Interpreter Kaiwhakawhiti Reo ā-Waha

Interpreters convert what people say from one language into another.

Interpreters can register with the New Zealand Society of Translators and Interpreters (NZSTI).

Interpreters may do some or all of the following:

  • listen to speakers over the telephone or face to face, and repeat what is said in the required language
  • interpret simultaneously (while the person is speaking) or consecutively (after the person has spoken)
  • travel with and interpret for tourist or business groups
  • consult dictionaries and other reference materials to find the accurate meaning of words and terms
  • research specialist areas or subjects to prepare for different types of interpreting jobs.

Physical Requirements

Interpreters need to have good hearing. They also need stamina, as they often have to work long and irregular hours.

Useful Experience

Useful experience for interpreters includes:

  • work with people from different cultures, or new migrants
  • work in professional sectors such as law enforcement, scientific, legal, technical or medical environments
  • living and working overseas – for example, going on a student exchange programme
  • language study.

Personal Qualities

Interpreters need to be able to: 

  • concentrate for long periods
  • relate to people from a range of cultures and make their clients feel comfortable
  • listen, process information and speak at the same time
  • react quickly and work well under pressure
  • cope with a wide variety of subjects and situations
  • keep information private
  • summarise and analyse information quickly
  • work in a team.

Interpreters also need to have a good memory and good comprehension skills.


Interpreters need to have:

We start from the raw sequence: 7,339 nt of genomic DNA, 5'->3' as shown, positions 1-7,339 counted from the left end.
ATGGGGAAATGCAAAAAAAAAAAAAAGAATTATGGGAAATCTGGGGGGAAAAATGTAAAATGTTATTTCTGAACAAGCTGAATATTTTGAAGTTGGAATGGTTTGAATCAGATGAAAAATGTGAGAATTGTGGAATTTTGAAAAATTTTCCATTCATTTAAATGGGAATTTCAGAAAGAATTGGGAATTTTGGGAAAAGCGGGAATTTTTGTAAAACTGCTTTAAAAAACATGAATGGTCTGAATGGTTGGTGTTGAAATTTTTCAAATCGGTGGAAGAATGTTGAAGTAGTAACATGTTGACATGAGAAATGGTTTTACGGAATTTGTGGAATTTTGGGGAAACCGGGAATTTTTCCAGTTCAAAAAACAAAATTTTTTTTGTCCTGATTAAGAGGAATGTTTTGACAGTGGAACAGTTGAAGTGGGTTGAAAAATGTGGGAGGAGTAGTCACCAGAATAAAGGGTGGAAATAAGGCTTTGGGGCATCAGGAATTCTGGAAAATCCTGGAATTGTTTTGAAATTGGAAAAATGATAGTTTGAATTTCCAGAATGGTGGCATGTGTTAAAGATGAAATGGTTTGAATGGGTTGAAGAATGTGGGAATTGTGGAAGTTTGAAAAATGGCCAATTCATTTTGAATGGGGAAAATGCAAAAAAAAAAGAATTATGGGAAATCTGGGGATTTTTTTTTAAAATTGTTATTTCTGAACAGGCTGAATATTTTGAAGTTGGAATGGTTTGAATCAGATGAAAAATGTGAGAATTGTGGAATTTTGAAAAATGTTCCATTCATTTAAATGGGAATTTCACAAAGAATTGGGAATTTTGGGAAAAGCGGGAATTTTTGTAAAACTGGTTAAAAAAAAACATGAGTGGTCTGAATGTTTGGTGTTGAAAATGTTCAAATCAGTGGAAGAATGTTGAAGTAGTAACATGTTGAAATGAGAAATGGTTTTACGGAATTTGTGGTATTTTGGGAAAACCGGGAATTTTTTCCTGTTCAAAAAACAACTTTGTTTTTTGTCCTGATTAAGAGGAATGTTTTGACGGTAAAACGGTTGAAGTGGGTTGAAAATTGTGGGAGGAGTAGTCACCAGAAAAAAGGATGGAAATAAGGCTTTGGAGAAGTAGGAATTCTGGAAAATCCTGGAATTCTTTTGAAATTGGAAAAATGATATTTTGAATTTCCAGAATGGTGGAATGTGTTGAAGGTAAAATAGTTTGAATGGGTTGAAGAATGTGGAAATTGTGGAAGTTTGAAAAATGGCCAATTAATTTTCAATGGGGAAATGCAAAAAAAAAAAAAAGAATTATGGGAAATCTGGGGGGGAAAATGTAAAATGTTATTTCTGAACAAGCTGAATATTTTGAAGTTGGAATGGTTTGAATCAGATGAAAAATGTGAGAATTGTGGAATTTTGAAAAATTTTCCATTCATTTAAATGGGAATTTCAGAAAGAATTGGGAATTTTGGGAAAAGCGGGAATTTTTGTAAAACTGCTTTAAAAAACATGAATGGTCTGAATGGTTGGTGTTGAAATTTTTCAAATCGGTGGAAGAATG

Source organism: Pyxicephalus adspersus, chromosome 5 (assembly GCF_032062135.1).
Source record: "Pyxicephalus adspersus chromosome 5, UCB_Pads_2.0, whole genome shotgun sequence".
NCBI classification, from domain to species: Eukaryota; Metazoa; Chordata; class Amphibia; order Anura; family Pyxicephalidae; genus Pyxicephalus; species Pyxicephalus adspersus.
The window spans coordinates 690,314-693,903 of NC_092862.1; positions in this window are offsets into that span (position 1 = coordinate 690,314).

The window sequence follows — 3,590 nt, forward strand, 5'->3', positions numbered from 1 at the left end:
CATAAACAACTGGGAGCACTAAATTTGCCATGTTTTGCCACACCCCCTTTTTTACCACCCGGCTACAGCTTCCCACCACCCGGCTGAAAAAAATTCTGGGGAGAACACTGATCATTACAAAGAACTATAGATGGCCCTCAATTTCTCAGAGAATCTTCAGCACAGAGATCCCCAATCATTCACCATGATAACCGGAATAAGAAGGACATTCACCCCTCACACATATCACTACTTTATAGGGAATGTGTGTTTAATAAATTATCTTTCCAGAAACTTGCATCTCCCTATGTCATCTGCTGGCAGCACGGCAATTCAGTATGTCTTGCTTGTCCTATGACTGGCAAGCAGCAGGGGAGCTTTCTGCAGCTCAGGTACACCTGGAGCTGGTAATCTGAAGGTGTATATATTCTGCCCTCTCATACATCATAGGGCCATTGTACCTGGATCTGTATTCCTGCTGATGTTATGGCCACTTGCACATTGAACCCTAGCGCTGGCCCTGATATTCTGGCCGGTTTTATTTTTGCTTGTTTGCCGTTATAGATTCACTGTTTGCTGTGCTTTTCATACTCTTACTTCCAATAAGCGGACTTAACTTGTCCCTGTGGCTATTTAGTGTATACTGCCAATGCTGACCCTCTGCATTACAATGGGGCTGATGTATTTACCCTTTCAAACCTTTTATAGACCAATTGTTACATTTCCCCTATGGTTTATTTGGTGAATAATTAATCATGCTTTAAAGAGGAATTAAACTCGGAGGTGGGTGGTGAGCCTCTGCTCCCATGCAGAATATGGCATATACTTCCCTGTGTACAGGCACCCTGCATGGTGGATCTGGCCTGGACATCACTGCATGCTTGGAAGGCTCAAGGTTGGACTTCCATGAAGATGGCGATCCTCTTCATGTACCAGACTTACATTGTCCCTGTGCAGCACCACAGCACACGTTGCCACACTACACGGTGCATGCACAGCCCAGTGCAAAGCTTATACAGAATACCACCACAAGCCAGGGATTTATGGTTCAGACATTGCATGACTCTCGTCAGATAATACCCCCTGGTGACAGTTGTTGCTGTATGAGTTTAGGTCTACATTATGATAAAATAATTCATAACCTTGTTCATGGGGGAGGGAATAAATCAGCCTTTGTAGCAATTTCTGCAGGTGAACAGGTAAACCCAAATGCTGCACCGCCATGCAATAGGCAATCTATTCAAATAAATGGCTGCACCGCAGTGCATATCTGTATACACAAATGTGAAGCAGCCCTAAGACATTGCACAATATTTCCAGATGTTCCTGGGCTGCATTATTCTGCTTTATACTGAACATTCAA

• an excellent command of their native language
  • excellent knowledge of one or more other languages
  • strong subject knowledge and specialist vocabulary
  • general knowledge (for high-level settings)
  • good public speaking skills (especially for consecutive interpreting, where an interpreter listens to the speaker, takes notes and then does a verbal interpretation)
  • familiarity with interpreting booth technology
  • a note-taking system for consecutive interpreting.



  • usually work part time and do freelance work, or work irregular hours, and some are on call 24 hours a day
  • work in a variety of settings such as courts, hospitals, offices and other workplaces
  • may travel locally or nationally, including with tourists and business groups.

Interpreters can earn around $35-$80 per hour.

Pay for interpreters varies depending on the employer, and whether you're a contractor working on call or a full-time employee.

  • Interpreters working for a language service provider usually earn between $35 and $80 an hour. 
  • Self-employed interpreters can earn between $80 and $140 an hour. 

Community interpreters generally charge per hour, while conference interpreters charge per day or half-day.

Interpreters who work on call, or outside regular office hours, can earn higher fees. 

Source: New Zealand Society of Translators and Interpreters, 2020.  

Interpreters may progress to set up their own business. With further training, interpreters may move into translation work (converting written material from one language to another).

Interpreters may specialise in:

  • sign language interpreting
  • te reo Māori interpreting
  • interpreting in particular languages
  • legal/court interpreting
  • medical interpreting
  • community interpreting
  • commercial interpreting
  • diplomatic interpreting.

Years Of Training

3 years of training usually required.

To become an interpreter you must be highly fluent in two or more languages. Most interpreters have at least a bachelor’s degree.

Māori interpreting

If you want to become a Māori-English or English-Māori interpreter, Te Taura Whiri i te Reo Māori (the Māori Language Commission) recommends

  • Te Taura Whiri i te Reo Māori's Te Toi Reo Māori Translators and Interpreters Certificate.

Sign language interpreting

To become a sign language interpreter, you need:

  • good knowledge of New Zealand Sign Language
  • a Bachelor in New Zealand Sign Language and English Interpreting or an equivalent overseas qualification.

The Ministry of Education offers sign language interpreting scholarships to students who intend to work with children in the education sector.

Sign language interpreters may also attend courses on educational interpreting, deaf/blind interpreting, and minimal language skill interpreting (signing for deaf people with few sign language skills).

Interpreting in other languages

The New Zealand Society of Translators and Interpreters (NZSTI) provides a list of courses available in New Zealand.